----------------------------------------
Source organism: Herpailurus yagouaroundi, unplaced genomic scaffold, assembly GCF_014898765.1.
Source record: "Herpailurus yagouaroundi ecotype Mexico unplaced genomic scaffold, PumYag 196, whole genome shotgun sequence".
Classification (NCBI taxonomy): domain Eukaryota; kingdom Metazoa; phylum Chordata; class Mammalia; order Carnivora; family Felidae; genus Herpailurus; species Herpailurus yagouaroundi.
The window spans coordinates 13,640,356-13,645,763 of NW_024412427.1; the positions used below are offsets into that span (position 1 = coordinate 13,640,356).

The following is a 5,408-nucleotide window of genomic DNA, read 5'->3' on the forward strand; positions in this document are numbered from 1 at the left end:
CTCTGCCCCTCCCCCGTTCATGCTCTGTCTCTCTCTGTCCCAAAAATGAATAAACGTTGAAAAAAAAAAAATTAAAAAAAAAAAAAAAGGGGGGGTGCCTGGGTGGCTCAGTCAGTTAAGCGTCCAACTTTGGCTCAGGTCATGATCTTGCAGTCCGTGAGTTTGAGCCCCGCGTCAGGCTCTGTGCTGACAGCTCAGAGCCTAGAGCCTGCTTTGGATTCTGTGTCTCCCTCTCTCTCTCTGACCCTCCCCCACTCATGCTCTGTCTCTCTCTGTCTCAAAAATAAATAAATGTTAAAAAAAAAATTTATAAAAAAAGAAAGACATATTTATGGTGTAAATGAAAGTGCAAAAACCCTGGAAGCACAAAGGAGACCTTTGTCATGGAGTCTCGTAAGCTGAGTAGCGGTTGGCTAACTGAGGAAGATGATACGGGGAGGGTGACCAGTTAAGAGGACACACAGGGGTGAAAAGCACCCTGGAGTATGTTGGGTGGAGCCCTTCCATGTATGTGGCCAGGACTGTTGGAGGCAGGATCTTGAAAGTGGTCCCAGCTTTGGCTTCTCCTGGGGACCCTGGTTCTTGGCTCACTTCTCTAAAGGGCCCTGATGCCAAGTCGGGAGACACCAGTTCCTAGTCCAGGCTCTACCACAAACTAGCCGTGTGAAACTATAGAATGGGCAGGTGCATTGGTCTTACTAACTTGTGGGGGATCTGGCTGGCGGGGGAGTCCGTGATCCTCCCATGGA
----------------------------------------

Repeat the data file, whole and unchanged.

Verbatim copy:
Source organism: Herpailurus yagouaroundi, unplaced genomic scaffold, assembly GCF_014898765.1.
Source record: "Herpailurus yagouaroundi ecotype Mexico unplaced genomic scaffold, PumYag 196, whole genome shotgun sequence".
Classification (NCBI taxonomy): domain Eukaryota; kingdom Metazoa; phylum Chordata; class Mammalia; order Carnivora; family Felidae; genus Herpailurus; species Herpailurus yagouaroundi.
The window spans coordinates 13,640,356-13,645,763 of NW_024412427.1; the positions used below are offsets into that span (position 1 = coordinate 13,640,356).

The following is a 5,408-nucleotide window of genomic DNA, read 5'->3' on the forward strand; positions in this document are numbered from 1 at the left end:
CTCTGCCCCTCCCCCGTTCATGCTCTGTCTCTCTCTGTCCCAAAAATGAATAAACGTTGAAAAAAAAAAAATTAAAAAAAAAAAAAAAGGGGGGGTGCCTGGGTGGCTCAGTCAGTTAAGCGTCCAACTTTGGCTCAGGTCATGATCTTGCAGTCCGTGAGTTTGAGCCCCGCGTCAGGCTCTGTGCTGACAGCTCAGAGCCTAGAGCCTGCTTTGGATTCTGTGTCTCCCTCTCTCTCTCTGACCCTCCCCCACTCATGCTCTGTCTCTCTCTGTCTCAAAAATAAATAAATGTTAAAAAAAAAATTTATAAAAAAAGAAAGACATATTTATGGTGTAAATGAAAGTGCAAAAACCCTGGAAGCACAAAGGAGACCTTTGTCATGGAGTCTCGTAAGCTGAGTAGCGGTTGGCTAACTGAGGAAGATGATACGGGGAGGGTGACCAGTTAAGAGGACACACAGGGGTGAAAAGCACCCTGGAGTATGTTGGGTGGAGCCCTTCCATGTATGTGGCCAGGACTGTTGGAGGCAGGATCTTGAAAGTGGTCCCAGCTTTGGCTTCTCCTGGGGACCCTGGTTCTTGGCTCACTTCTCTAAAGGGCCCTGATGCCAAGTCGGGAGACACCAGTTCCTAGTCCAGGCTCTACCACAAACTAGCCGTGTGAAACTATAGAATGGGCAGGTGCATTGGTCTTACTAACTTGTGGGGGATCTGGCTGGCGGGGGAGTCCGTGATCCTCCCATGGA